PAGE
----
So how do you avoid it? In some cases you can’t – the IRS chooses a very small sample of people at random to be audited. In other cases, your tax return could have been red flagged based on a number of factors.
This means as taxpayer, if you don’t want to be on the IRS radar, you’ve got to make sure you don’t make any mistakes or leave information out that could flag your return. There are several different ways you could end up on the IRS radar but here are five of the biggest reasons.
The IRS has ways of discovering income you think you slid past them. Whether it’s from the sale of a home, a side job, cash tips, bank interest income, dividend income, etc. An audit can be triggered when reported income or deductions don’t match up with your W2s, 1099s, or 1098s.
Here’s the bottom line: if you earned money, you need to report it. All of it.
Be careful with your deductions. There are a lot of rules surrounding what can and cannot be deducted. Unreimbursed employee expenses, charitable contributions, mileage… If you have an unusual amount of itemized deductions compared to your income level, your return could be flagged by the IRS. If your deductions are legitimate, make sure you have documentation for each of them.
Another item that the IRS scrutinizes is the valuation of donated items. Don’t overestimate what your items are worth, make sure you are deducting what the fair market value of the used items would be. For more info, you can check out the IRS publication on determining fair market value.
Foreign Bank Accounts
You can hide money in foreign bank accounts… but not from the IRS. According to the Bank Secrecy Act, you are required to report any foreign financial accounts you have a financial interest in or signature authority over. This includes brokerage accounts, mutual funds, and trusts.
Mixing Business and Personal Expenses
For freelancers, small business owners, and the self-employed, mixing personal and business expenses can be one of the biggest mistakes made. It’s very important to keep your bank accounts separate and make sure that all business expenses are paid from your business account.
Who You Claim As A Dependent
One thing that immediately catches the IRS’s attention is when two people claim the same dependent. Only the custodial parent is allowed the dependency deduction. The custodial parent must complete Form 8332 in order to allow the noncustodial parent to claim the deduction.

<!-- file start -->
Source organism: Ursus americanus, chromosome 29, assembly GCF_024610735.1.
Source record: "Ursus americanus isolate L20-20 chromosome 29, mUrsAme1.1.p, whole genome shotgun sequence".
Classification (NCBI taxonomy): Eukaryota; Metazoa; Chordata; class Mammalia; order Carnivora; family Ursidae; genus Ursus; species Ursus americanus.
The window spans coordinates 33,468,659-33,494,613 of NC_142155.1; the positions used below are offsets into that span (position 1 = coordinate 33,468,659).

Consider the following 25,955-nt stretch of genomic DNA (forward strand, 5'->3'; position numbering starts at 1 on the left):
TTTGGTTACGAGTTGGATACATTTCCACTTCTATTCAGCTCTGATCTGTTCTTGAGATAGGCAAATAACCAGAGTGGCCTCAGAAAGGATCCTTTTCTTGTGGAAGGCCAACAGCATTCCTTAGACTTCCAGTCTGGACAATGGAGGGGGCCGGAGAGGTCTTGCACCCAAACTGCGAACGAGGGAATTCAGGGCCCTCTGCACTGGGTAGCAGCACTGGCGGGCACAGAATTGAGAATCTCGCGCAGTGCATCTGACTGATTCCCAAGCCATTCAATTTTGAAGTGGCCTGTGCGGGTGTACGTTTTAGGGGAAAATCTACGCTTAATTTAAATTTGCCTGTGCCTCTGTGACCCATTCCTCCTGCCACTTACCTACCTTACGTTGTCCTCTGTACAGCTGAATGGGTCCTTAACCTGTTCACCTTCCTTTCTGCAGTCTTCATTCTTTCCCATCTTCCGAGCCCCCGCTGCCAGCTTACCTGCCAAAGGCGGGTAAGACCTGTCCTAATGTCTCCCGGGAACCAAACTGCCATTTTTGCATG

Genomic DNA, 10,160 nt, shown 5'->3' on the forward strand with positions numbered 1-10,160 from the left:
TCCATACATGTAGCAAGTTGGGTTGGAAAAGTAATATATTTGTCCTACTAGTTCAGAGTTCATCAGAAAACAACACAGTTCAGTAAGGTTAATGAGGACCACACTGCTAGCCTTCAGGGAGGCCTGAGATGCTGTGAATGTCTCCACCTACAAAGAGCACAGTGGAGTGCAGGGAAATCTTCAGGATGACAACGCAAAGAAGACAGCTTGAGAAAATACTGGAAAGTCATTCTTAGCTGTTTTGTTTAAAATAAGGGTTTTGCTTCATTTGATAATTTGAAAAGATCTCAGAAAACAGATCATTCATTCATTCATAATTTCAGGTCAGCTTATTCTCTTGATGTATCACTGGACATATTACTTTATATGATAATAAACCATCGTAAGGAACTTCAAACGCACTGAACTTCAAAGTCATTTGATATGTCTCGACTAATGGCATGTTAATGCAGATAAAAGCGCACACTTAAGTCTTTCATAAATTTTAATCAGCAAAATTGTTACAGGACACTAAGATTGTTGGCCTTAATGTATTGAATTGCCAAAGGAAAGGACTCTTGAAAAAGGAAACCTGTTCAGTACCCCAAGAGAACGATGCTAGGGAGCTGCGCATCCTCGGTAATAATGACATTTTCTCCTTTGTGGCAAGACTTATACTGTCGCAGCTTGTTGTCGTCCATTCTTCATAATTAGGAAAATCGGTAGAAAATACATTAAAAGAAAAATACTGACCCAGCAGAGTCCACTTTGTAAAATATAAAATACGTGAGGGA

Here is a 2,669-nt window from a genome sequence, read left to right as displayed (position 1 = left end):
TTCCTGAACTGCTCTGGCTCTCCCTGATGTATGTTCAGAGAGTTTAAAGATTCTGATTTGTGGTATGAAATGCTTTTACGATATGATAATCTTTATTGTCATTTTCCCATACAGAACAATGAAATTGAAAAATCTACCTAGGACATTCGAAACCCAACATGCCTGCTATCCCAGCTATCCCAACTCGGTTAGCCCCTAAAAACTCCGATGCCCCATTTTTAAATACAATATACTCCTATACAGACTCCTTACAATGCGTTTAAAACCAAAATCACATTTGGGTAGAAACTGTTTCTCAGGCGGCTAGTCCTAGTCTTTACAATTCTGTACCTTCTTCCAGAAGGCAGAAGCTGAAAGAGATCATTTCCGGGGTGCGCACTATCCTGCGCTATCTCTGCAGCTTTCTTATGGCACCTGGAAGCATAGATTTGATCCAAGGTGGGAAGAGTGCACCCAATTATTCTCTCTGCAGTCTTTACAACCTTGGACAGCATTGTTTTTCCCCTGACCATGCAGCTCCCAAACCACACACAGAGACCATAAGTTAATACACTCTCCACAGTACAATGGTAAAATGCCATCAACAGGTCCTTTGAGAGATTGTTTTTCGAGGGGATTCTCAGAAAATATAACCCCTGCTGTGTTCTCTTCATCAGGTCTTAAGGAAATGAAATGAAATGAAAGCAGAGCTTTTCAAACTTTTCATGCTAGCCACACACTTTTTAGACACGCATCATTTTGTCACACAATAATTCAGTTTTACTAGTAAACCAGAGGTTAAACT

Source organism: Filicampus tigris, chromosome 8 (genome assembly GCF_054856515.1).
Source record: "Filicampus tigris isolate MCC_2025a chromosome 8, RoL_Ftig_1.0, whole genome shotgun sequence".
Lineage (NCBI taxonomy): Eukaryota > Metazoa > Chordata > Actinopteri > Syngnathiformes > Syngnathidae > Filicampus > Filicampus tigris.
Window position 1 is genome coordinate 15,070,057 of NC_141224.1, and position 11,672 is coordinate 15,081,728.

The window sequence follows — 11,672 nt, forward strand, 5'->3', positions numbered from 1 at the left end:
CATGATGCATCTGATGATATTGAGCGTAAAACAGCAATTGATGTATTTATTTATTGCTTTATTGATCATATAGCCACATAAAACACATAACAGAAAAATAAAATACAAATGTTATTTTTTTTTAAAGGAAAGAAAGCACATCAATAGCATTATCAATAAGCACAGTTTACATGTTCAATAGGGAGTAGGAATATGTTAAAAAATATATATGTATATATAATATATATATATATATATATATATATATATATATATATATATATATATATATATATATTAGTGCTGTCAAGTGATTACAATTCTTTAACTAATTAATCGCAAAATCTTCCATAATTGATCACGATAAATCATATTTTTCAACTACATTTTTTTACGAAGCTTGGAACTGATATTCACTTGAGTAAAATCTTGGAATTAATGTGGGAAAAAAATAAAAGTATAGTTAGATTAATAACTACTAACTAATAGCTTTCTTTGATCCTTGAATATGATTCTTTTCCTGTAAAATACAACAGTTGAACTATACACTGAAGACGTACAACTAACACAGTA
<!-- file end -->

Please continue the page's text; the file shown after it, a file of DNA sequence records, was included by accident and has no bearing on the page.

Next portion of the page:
You should also make sure that the dependents you claim are legitimate in the IRS’s eyes and that your dependent does not claim himself or herself on his or her individual tax return. While you can claim other family members that you support who are not your children, there are guidelines you must follow.
Your Rights As A Tax Preparer
If you do happen to be audited, you have rights as a taxpayer. These rights include:
- A right to professional and courteous treatment by IRS employees.
- A right to privacy and confidentiality about tax matters.
- A right to know why the IRS is asking for information, how the IRS will use it and what will happen if the requested information is not provided.
- A right to representation, by oneself or an authorized representative.
- A right to appeal disagreements, both within the IRS and before the courts.
Believe it or not it is easy to make these mistakes when self-preparing. Choosing a professional tax preparer can help you avoid sending red flags to the IRS. In the event that you are audited, only an Enrolled Agent, CPA or Attorney can represent you in front of the IRS. At People’s Tax, we offer a Triple Guarantee:
- Year Round Assistance – in the event that you receive a letter from the IRS
- Accuracy through double-checking – we have a second preparer double check every tax return we file to insure that it is accurate
- Satisfaction – if you are unsatisfied with the service you received, and you choose not to file the tax return we prepared for you, we will refund your preparation fees.